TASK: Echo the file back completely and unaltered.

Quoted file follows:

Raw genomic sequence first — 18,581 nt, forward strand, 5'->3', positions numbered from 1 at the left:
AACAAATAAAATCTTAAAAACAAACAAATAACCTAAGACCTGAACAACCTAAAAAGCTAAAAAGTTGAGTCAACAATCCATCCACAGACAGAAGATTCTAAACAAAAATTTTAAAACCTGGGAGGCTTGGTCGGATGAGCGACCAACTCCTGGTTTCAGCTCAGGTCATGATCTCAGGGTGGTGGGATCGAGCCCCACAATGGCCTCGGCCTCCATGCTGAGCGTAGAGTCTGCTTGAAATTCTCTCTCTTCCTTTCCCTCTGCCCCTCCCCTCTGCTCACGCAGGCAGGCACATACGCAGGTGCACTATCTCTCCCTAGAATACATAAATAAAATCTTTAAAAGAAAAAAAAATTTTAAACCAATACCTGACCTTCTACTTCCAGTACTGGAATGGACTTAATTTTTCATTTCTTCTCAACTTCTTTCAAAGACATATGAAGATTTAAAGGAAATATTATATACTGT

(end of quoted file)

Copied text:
Raw genomic sequence first — 18,581 nt, forward strand, 5'->3', positions numbered from 1 at the left:
AACAAATAAAATCTTAAAAACAAACAAATAACCTAAGACCTGAACAACCTAAAAAGCTAAAAAGTTGAGTCAACAATCCATCCACAGACAGAAGATTCTAAACAAAAATTTTAAAACCTGGGAGGCTTGGTCGGATGAGCGACCAACTCCTGGTTTCAGCTCAGGTCATGATCTCAGGGTGGTGGGATCGAGCCCCACAATGGCCTCGGCCTCCATGCTGAGCGTAGAGTCTGCTTGAAATTCTCTCTCTTCCTTTCCCTCTGCCCCTCCCCTCTGCTCACGCAGGCAGGCACATACGCAGGTGCACTATCTCTCCCTAGAATACATAAATAAAATCTTTAAAAGAAAAAAAAATTTTAAACCAATACCTGACCTTCTACTTCCAGTACTGGAATGGACTTAATTTTTCATTTCTTCTCAACTTCTTTCAAAGACATATGAAGATTTAAAGGAAATATTATATACTGT